Please feel free to insert your own joke headline about getting high. This week Cannabis Now magazine announced that it will become the first marijuana-related publication to be sold on newsstands in airports across the U.S., through a national distribution agreement with Hudson News stores covering more than 50 major airports. The deal also includes distribution in Canadian airports.
The Hudson News deal adds to Cannabis Now’s existing footprint, including distribution agreements with Barnes and Noble, Books-A-Million, and Kroger as well as marijuana-related retail establishments around the country.
Concurrent with the airport distribution agreement, Cannabis Now also announced that it has initiated a new seed round of funding to enable further expansion.
Eugenio Garcia portrayed the airport distribution agreement as a sign of marijuana’s growing acceptance, in step with its legalization for recreational use in Colorado, Oregon, and Alaska, and for medicinal use in several dozen other states: “What we’re seeing is a paradigm shift. It is the final step in acknowledging that cannabis has become acceptable to the mainstream community.”
The spread of legal marijuana has sparked a surge in marijuana-related media over the last year or so. In August, the publishers of The Tasting Panel and The SOMM Journal launched The Clever Root, a new quarterly magazine about the world of “growables,” including cannabis, and in September rapper and famed cannabis connoisseur Snoop Dogg announced his attention to launch an online media company called “Merry Jane.”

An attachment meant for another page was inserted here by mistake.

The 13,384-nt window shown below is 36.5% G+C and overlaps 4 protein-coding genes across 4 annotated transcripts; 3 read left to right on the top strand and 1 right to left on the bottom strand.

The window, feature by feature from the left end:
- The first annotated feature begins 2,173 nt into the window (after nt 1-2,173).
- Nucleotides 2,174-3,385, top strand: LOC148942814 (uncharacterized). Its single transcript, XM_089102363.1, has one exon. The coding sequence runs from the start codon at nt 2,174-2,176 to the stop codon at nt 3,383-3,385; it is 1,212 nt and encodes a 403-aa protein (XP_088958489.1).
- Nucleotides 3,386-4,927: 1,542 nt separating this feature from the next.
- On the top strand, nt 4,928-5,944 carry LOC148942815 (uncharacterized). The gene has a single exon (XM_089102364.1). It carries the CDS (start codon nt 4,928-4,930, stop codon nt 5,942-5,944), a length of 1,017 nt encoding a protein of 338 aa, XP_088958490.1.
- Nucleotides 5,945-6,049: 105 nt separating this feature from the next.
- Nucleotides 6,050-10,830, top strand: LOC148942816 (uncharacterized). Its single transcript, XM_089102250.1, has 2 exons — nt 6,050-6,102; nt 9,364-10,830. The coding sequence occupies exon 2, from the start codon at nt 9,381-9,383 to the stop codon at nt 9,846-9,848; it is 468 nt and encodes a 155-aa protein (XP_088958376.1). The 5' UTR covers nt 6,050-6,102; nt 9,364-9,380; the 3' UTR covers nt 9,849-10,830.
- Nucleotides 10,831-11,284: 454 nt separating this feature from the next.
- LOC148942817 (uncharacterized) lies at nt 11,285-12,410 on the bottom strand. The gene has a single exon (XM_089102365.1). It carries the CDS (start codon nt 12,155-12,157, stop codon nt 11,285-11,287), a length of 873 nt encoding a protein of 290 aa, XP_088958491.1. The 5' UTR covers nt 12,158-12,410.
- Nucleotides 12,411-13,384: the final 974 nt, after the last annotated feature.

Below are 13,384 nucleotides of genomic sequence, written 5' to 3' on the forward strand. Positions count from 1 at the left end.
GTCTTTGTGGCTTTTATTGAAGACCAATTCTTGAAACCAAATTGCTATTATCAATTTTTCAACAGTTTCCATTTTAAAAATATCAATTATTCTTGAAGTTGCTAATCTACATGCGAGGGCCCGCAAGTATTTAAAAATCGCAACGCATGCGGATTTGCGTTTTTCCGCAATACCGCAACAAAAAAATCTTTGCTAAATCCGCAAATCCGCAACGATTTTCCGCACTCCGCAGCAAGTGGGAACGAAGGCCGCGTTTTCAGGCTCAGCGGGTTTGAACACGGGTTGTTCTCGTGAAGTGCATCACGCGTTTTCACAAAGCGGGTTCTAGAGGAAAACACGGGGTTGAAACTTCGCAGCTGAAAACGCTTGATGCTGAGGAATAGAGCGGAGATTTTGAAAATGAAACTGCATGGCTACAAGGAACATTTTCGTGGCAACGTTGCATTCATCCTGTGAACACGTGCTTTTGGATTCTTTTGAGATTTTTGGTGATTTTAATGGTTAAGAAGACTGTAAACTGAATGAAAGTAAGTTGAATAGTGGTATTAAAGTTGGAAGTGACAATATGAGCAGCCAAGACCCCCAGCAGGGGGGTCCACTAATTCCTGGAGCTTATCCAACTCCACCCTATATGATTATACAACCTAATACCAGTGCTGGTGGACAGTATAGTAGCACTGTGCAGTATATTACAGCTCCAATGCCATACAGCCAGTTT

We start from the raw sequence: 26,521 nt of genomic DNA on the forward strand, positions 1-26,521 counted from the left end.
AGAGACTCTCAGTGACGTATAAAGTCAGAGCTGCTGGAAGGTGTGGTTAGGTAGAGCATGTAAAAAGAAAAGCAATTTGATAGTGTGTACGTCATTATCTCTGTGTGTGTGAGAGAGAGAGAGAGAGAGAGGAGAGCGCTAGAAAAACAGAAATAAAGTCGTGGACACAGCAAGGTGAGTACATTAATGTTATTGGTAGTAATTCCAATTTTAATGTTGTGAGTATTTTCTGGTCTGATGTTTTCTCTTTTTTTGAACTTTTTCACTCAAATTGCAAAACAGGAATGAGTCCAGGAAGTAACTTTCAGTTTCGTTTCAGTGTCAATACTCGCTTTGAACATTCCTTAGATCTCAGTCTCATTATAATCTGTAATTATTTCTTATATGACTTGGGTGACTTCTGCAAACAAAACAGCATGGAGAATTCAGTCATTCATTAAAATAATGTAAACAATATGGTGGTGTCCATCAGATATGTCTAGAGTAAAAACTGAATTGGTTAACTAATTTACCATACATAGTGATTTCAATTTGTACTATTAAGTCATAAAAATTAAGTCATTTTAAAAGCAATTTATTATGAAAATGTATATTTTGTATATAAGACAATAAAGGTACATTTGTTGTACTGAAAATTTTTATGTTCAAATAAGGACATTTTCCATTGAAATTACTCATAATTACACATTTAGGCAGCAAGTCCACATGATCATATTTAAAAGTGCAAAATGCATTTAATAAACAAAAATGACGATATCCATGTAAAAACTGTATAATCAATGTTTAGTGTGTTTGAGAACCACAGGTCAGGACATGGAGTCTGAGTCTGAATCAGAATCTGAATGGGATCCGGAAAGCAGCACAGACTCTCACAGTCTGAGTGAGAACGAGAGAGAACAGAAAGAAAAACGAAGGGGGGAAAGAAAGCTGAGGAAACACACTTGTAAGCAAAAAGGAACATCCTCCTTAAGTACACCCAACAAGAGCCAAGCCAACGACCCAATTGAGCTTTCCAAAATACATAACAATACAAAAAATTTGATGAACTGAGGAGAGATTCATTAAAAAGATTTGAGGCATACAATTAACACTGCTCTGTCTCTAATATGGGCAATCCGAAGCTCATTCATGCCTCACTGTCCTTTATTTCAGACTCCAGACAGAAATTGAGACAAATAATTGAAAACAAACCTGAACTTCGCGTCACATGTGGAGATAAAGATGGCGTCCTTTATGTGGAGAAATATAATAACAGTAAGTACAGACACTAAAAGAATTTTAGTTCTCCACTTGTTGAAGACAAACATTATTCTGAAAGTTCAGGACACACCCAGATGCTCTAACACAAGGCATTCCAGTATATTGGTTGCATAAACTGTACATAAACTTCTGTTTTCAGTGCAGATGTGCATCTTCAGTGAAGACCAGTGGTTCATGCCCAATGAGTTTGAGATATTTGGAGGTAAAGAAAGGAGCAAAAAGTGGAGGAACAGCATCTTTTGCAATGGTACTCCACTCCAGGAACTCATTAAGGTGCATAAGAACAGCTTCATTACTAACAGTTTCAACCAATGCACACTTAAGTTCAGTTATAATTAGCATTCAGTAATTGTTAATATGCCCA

In addition, a number of cannabis industry trade publications have launched, including Marijuana Business Media, CannaBusiness Media and the CannaBusiness Leader Newsletter. And there has also been some consolidation: in October PotGuide.com acquired KindReviews from Shift Cannabis Co.
It hasn’t been all wine and roses, however: last week the United States Postal Service announced a sweeping ban on marijuana advertising in all 50 states, declaring any publication containing ads for pot to be “non-mailable” everywhere in the country. However, USPS employees can’t determine whether a particular item is non-mailable and remove it from the mail. Instead, they must send a warning to the entity who tried to mail it, whether a person or company, and then inform law enforcement about the item.